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Showing posts from August, 2006

OLPC Update

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The $100 laptop
OLPC
CM1 (Children's Machine 1)
2B1 laptop project has some news. For one, it has a new name: 2B1. The 2B1 promises to have a built in WiFi mesh network - i.e. you turn it on and it connects and extends any nearby networks. It has a high resolution (1200x900 pixel at 200 DPI) screen that is usable in sunlight (unlike a normal laptop). They've got it working with less than 2 watts of power (very impressive). It looks like they are going with Fedora Linux (I was kinda hoping for Ubuntu Linux).
What's very interesting is that a 640x480 video camera will also be standard. It sports both a built in microphone and built in speakers plus separate jacks for both earphones and an external microphone. The microphone jack also doubles as an analog input for science experiments (which is wonderful idea). It would be cool if they could double the headphone jack as 5 V output as well.
I'm glad so see that this project has exceeded their original plans, it looks like …

Putting programs where you like in Linux

These days, to save a little money and the environment I turn off my computer at night and in the afternoon when I'm at work. With Gnome and Ubuntu you can tell it to start up programs on start up, but the windows don't appear in the right workspace. A little bit of searching and I found what I needed: devilspie
This oddly named1 program runs scripts which you write and put in your ~/.devilspie folder and (and need to name with a .ds extension). Having this program run at startup will watch windows and when they appear will put them where you asked them to be, on the workspace you ask it to be on.
The tricks I've learned is that to find out the position of a window run xwininfo and then click on the window you want to find out about. Listed in the output is -geometry in the format that devilspie likes.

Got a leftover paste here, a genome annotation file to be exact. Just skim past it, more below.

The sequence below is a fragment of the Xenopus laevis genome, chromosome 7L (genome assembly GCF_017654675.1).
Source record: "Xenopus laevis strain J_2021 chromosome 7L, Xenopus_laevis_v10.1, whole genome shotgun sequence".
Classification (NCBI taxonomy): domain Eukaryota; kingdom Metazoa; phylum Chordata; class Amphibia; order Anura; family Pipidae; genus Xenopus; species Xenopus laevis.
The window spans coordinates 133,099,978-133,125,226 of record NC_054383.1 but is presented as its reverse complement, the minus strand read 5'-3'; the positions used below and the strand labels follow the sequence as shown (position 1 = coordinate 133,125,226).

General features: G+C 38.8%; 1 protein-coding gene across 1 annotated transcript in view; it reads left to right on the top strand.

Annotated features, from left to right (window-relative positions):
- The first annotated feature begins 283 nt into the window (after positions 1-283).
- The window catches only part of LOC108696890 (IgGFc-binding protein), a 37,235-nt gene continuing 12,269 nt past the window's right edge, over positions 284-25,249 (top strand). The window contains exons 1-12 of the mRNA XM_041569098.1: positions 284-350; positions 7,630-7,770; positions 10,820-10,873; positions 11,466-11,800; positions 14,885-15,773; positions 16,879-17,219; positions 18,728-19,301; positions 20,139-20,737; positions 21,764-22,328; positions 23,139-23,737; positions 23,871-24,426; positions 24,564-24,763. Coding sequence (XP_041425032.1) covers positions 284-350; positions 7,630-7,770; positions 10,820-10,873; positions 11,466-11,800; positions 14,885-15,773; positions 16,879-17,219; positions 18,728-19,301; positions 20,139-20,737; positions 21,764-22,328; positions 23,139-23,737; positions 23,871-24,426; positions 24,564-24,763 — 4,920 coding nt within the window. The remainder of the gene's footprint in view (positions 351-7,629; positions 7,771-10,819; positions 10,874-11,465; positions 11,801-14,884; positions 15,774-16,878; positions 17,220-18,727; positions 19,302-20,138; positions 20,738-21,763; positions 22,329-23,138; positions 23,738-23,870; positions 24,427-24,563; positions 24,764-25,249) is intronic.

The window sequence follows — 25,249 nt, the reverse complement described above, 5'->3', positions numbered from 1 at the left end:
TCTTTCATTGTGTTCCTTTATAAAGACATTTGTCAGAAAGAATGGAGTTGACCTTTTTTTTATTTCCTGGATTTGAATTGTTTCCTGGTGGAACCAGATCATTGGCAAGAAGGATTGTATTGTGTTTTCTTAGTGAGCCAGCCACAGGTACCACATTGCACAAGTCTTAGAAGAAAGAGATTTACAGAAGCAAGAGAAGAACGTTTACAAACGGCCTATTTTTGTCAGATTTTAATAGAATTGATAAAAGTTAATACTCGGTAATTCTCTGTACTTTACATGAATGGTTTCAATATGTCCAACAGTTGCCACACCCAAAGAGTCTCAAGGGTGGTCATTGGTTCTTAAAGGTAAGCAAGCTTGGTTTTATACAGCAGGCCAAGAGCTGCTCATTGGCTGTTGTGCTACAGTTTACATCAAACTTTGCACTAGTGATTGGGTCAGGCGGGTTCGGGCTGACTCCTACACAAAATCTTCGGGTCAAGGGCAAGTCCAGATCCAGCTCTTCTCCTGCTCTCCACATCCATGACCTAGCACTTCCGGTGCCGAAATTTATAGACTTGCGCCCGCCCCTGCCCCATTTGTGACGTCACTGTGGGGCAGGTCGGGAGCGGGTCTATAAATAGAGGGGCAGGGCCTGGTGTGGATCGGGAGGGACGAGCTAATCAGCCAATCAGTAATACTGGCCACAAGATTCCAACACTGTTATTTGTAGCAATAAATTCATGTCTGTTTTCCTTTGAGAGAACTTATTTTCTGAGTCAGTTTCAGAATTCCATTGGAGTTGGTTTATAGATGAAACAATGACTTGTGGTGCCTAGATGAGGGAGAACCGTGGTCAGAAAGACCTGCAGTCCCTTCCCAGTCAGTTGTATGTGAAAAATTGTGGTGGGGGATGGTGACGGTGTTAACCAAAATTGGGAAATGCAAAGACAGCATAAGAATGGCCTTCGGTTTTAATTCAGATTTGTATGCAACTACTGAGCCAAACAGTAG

Another useful trick it to create a file called, say, debug.ds with the sole contents (debug). This way if you run devilspie from the command line you'll get informati…

Another useful python script

Today I was helping a colleague debug a program and I found myself doing the same thing over and over. I would download the log from the server, zip the file and then e-mail the zipped file to him. The second time doing this I decided this is too much work so I wrote a little python program to do all the steps. Here's how it's run:

sendFile.py --mailto "Bob Jones" --comment "Here's the log you wanted" testserver:/aplic/jboss/server/default/log/server.log
It gets the file via scp (10 lines), zips it up (another 10 lines), mails it (11 lines using a helper class). and then cleans up the temporary files (3 lines).

Here's the code minus the stuff for talking to outlook (via win32com).

#!/usr/bin/env python

from subprocess import call
import os
import zipfile
import OutlookMail

class SendFile:
def __init__(self, dbInfo):
self.tempfilename = None
self.zippedfile = None

def getFile(self, filename):
fname = os.path.basename(filename)

Shangri-La Diet Chart

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Here's the complete code, you need pylab (i.e. matplotlib) to draw the graph.
# -*- coding: iso-8859-1 -*-<br /><br />from pylab import *<br />from datetime import date<br /><br />import os<br />import csv<br /><br /># Shangri-La diet at http://www.sethroberts.net/<br /><br />numDays = 50 # How many days ahead should we make the chart?<br />slope = 0.7/7.0 # 1 kilo a week = 1/7kg per day<br /><br />kg2lbs = 2.2046226218487757 # From frink calculator http://futureboy.homeip.net/frinkdocs/<br /><br />vals = []<br />for datestr, weight in csv.reader(open("myweight.csv")):<br /> year, mon, day = datestr.split('-')<br /><br /> vals.append((date(int(year), int(mon), int(day)), float(weight)))<br /><br />startDate, startWeight = vals[0] # Get starting info<br /><br /><br />days = [ (x[0] - startDate).days for x in vals ]<…

Simple compile on a remote machine

Normally, I try and compile and run programs locally and then upload a working, tested version to the final machine for more testing. This time, however, it was too difficult to compile and run it locally, and I needed to run and test on one of the HP servers. I set up my ssh account so that I could copy file without a password as shown here. But it was still more work than I wanted to do. Edit - Save - Switch local command line and copy - switch remote server make - run, repeat.
So I wrote a little python program to upload only files I recently updated and to compile and run on the server. It's all setup in SciTE so that F5 does it all and the output goes in the errorlist window. I can even press the F4 key and go directly to the first error, if any.
<br />#!/usr/bin/env python<br /># -*- coding: iso-8859-1 -*-<br /><br />from subprocess import Popen, PIPE, STDOUT, call<br />import os, re<br /><br />host = 'kangaru'<br />t…

My linux prompt

Just a note to myself. This is what I'm putting in my .bashrc file for the prompt
PS1='-- cd \w --\n[\u@\H] $ '
export PS1Looks like this: